U2 receives human rights award in Chile
SANTIAGO, Chile (Reuters) – Irish rock band U2 received
Amnesty International’s annual Ambassadors of Conscience award
on Sunday in Chile’s national stadium, which was once a
notorious detention center for political prisoners.
Chilean President-elect Michelle Bachelet, herself a
political prisoner in the 1970s, presented the award to U2 at a
backstage ceremony prior to the band playing a concert.
Amnesty said it was recognizing band members Bono, the
Edge, Adam Clayton and Larry Mullen, as well as their manager,
Paul McGuinness, for using their music and celebrity to
champion human rights causes for more than two decades.
In recent years Chile’s courts have condemned and sentenced
dozens of former military officers and secret service agents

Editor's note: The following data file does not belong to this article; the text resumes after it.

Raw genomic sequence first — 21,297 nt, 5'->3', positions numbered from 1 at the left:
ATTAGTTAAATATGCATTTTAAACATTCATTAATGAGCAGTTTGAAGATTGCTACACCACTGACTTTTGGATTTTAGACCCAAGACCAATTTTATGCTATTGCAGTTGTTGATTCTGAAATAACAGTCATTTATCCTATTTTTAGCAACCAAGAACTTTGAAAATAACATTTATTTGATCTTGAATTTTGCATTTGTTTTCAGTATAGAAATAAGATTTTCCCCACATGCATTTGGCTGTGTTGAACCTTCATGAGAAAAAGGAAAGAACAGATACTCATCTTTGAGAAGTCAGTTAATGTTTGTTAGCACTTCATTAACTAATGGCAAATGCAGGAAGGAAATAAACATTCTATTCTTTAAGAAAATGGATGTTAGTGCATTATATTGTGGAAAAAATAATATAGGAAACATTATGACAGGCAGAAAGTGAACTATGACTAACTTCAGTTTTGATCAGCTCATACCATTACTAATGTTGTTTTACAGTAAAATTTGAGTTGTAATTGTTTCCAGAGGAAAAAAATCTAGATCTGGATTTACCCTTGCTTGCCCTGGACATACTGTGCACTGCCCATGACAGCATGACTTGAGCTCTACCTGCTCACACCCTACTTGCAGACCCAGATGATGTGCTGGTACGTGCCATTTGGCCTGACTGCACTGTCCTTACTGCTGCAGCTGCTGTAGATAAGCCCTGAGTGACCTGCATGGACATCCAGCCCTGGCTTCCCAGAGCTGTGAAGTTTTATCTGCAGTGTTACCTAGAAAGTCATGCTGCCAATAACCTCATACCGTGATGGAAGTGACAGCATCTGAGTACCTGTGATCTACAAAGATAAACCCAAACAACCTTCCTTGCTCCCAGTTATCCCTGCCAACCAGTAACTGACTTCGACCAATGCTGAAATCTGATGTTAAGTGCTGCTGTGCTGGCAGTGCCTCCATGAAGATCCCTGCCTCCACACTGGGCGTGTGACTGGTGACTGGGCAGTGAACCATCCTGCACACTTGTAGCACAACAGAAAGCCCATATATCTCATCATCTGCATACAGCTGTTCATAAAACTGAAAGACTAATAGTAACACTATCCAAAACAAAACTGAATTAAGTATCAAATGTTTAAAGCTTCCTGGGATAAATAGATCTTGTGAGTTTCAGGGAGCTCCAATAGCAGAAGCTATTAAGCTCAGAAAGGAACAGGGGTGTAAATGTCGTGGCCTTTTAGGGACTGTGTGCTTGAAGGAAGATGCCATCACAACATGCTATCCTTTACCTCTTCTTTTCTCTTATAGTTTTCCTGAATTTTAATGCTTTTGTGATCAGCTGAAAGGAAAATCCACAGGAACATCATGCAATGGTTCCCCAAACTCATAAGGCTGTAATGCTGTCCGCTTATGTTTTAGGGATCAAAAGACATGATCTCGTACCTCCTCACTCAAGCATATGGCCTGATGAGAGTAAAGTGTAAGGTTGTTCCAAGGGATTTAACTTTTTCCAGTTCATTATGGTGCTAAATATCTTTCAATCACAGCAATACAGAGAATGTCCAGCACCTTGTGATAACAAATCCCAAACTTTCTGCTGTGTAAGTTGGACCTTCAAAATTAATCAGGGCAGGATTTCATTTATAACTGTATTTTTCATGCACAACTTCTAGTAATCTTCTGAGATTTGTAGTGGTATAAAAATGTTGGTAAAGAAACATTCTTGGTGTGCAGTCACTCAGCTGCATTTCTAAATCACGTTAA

for human rights abuses committed during the 1970s and 1980s.
But the cases have been difficult to prove because of the
silence of most members of the military who were involved.
“There are still people in this country that are silent and
they are sick with their secrets … And I would just stay to
them, this is the moment, the beginning of the new Chile to set
yourself free from those secrets and come forward,” Bono said.
Bono earlier in the day met with outgoing President Ricardo
Lagos at the national palace and received the Pablo Neruda
artistic and cultural merit medal. U2 is on the South American
leg of a world tour.
(Additional reporting by Rodrigo Martinez)